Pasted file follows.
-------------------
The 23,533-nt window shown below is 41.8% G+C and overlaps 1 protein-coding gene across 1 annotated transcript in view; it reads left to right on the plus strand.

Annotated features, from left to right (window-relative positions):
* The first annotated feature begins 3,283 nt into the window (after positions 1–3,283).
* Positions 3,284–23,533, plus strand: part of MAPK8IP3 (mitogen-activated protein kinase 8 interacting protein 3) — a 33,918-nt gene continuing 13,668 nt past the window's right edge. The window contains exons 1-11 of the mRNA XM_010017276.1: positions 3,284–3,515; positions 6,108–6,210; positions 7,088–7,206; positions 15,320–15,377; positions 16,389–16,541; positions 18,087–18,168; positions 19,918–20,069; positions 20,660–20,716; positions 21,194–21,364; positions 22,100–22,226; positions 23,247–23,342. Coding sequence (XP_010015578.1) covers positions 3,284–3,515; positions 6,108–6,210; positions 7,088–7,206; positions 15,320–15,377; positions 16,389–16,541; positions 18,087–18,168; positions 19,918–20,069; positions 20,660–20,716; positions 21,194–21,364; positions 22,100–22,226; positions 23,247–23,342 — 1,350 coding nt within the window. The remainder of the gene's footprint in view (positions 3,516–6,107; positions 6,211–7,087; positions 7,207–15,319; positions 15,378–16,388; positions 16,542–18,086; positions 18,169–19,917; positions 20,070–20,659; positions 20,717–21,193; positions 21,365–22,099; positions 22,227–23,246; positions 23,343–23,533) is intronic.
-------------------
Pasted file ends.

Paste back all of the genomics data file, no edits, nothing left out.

The 23,533-nt window shown below is 41.8% G+C and overlaps 1 protein-coding gene across 1 annotated transcript in view; it reads left to right on the plus strand.

Annotated features, from left to right (window-relative positions):
* The first annotated feature begins 3,283 nt into the window (after positions 1–3,283).
* Positions 3,284–23,533, plus strand: part of MAPK8IP3 (mitogen-activated protein kinase 8 interacting protein 3) — a 33,918-nt gene continuing 13,668 nt past the window's right edge. The window contains exons 1-11 of the mRNA XM_010017276.1: positions 3,284–3,515; positions 6,108–6,210; positions 7,088–7,206; positions 15,320–15,377; positions 16,389–16,541; positions 18,087–18,168; positions 19,918–20,069; positions 20,660–20,716; positions 21,194–21,364; positions 22,100–22,226; positions 23,247–23,342. Coding sequence (XP_010015578.1) covers positions 3,284–3,515; positions 6,108–6,210; positions 7,088–7,206; positions 15,320–15,377; positions 16,389–16,541; positions 18,087–18,168; positions 19,918–20,069; positions 20,660–20,716; positions 21,194–21,364; positions 22,100–22,226; positions 23,247–23,342 — 1,350 coding nt within the window. The remainder of the gene's footprint in view (positions 3,516–6,107; positions 6,211–7,087; positions 7,207–15,319; positions 15,378–16,388; positions 16,542–18,086; positions 18,169–19,917; positions 20,070–20,659; positions 20,717–21,193; positions 21,365–22,099; positions 22,227–23,246; positions 23,343–23,533) is intronic.